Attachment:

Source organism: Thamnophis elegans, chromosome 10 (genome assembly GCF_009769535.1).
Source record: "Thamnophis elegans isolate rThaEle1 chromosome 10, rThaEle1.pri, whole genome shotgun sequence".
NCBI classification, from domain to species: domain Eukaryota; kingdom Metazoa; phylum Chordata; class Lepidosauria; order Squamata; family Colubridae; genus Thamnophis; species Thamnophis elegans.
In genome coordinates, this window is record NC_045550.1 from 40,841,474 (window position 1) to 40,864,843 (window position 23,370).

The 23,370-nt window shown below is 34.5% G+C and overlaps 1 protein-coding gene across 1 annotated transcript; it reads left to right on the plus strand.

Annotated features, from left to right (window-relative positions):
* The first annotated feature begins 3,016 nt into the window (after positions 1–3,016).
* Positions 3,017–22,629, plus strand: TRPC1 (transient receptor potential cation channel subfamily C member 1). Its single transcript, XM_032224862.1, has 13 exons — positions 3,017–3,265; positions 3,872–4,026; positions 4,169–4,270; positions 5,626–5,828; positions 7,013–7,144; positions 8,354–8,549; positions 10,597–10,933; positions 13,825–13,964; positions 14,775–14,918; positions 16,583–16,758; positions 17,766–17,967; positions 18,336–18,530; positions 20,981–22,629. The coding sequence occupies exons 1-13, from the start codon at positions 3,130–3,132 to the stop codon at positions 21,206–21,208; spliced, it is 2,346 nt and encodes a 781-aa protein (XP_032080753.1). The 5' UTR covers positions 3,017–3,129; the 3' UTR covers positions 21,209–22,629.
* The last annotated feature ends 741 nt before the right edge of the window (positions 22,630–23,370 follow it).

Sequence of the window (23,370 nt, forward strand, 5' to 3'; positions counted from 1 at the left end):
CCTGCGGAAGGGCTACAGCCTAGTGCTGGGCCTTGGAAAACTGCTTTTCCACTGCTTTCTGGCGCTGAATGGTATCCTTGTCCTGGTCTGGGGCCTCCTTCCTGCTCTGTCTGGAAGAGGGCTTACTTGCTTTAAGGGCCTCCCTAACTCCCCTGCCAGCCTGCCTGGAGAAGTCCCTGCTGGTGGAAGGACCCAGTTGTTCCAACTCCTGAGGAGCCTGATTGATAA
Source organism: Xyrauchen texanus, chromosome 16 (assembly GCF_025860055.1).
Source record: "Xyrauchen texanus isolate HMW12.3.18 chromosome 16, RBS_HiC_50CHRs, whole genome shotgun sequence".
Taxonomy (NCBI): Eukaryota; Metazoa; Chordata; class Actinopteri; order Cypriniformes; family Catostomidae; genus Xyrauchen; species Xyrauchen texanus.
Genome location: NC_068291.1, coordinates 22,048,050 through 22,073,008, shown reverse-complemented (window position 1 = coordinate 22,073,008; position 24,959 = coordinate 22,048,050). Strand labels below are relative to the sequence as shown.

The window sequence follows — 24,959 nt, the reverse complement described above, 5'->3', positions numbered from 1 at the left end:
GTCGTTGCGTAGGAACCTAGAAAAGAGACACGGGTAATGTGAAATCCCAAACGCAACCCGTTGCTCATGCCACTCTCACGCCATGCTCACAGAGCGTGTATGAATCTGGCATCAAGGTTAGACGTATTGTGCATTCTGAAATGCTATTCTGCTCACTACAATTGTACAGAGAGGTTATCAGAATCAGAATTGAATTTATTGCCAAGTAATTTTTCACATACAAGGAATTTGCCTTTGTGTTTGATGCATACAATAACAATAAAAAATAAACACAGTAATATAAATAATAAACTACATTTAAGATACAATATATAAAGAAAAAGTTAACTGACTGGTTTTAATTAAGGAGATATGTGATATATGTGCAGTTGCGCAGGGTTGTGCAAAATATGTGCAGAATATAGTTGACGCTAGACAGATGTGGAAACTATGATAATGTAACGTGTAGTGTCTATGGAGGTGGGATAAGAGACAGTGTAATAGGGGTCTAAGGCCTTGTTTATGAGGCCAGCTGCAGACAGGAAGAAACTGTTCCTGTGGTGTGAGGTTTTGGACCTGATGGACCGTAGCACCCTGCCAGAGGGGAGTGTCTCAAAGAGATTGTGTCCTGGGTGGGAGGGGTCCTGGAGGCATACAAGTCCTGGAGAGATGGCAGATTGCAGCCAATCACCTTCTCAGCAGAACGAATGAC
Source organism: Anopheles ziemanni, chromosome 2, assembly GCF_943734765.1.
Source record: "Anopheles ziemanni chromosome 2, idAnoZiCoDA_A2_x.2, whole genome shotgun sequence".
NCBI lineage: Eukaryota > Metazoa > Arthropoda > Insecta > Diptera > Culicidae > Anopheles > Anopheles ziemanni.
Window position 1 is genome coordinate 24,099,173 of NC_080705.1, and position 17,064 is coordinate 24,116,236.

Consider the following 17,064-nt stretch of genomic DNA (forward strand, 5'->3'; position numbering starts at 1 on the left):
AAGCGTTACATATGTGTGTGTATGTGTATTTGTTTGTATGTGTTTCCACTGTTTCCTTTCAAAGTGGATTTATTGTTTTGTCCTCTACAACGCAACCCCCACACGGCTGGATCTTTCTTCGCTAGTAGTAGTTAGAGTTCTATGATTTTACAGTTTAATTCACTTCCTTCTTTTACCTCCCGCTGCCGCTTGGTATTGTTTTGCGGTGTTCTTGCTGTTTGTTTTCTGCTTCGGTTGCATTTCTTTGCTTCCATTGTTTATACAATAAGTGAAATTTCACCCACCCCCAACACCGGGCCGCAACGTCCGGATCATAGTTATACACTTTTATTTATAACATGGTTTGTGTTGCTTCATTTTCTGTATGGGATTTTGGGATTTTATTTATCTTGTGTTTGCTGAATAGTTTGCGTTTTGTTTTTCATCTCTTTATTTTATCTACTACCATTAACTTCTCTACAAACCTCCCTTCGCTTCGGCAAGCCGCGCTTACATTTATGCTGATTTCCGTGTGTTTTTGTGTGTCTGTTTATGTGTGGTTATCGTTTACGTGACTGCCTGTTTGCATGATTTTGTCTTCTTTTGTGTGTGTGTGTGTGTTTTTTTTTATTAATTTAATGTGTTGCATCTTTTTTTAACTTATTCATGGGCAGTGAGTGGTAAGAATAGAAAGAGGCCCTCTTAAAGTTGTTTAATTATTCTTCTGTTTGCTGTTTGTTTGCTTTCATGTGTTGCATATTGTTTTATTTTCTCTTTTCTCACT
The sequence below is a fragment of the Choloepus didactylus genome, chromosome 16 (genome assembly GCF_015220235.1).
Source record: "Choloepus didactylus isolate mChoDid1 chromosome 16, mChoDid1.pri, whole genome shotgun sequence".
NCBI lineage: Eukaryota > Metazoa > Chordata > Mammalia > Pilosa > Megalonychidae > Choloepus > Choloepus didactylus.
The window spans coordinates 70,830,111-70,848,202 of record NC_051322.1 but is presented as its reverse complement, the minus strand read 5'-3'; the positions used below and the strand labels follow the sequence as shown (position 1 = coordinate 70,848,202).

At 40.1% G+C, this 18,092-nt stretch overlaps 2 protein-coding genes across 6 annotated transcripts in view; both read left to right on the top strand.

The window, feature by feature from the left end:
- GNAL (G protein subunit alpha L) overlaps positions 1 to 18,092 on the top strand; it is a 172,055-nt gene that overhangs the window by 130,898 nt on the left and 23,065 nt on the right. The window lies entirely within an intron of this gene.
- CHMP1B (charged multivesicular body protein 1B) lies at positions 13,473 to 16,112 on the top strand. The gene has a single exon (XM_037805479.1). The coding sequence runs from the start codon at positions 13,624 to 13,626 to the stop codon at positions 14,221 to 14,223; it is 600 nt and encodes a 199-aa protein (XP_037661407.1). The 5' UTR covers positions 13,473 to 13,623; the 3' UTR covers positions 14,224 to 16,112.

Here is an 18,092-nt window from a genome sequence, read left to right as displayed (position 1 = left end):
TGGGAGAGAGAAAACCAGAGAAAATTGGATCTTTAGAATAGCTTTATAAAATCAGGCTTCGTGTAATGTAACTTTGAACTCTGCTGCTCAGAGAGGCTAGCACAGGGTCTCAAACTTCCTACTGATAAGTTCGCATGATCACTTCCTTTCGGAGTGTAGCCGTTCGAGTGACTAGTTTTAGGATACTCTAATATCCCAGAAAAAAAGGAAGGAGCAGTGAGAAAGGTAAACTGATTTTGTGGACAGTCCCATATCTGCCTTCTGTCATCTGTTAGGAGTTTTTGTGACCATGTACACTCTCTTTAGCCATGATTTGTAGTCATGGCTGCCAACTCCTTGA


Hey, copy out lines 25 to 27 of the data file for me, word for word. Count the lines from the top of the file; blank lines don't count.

Source record: "Choloepus didactylus isolate mChoDid1 chromosome 16, mChoDid1.pri, whole genome shotgun sequence".
NCBI lineage: Eukaryota > Metazoa > Chordata > Mammalia > Pilosa > Megalonychidae > Choloepus > Choloepus didactylus.
The window spans coordinates 70,830,111-70,848,202 of record NC_051322.1 but is presented as its reverse complement, the minus strand read 5'-3'; the positions used below and the strand labels follow the sequence as shown (position 1 = coordinate 70,848,202).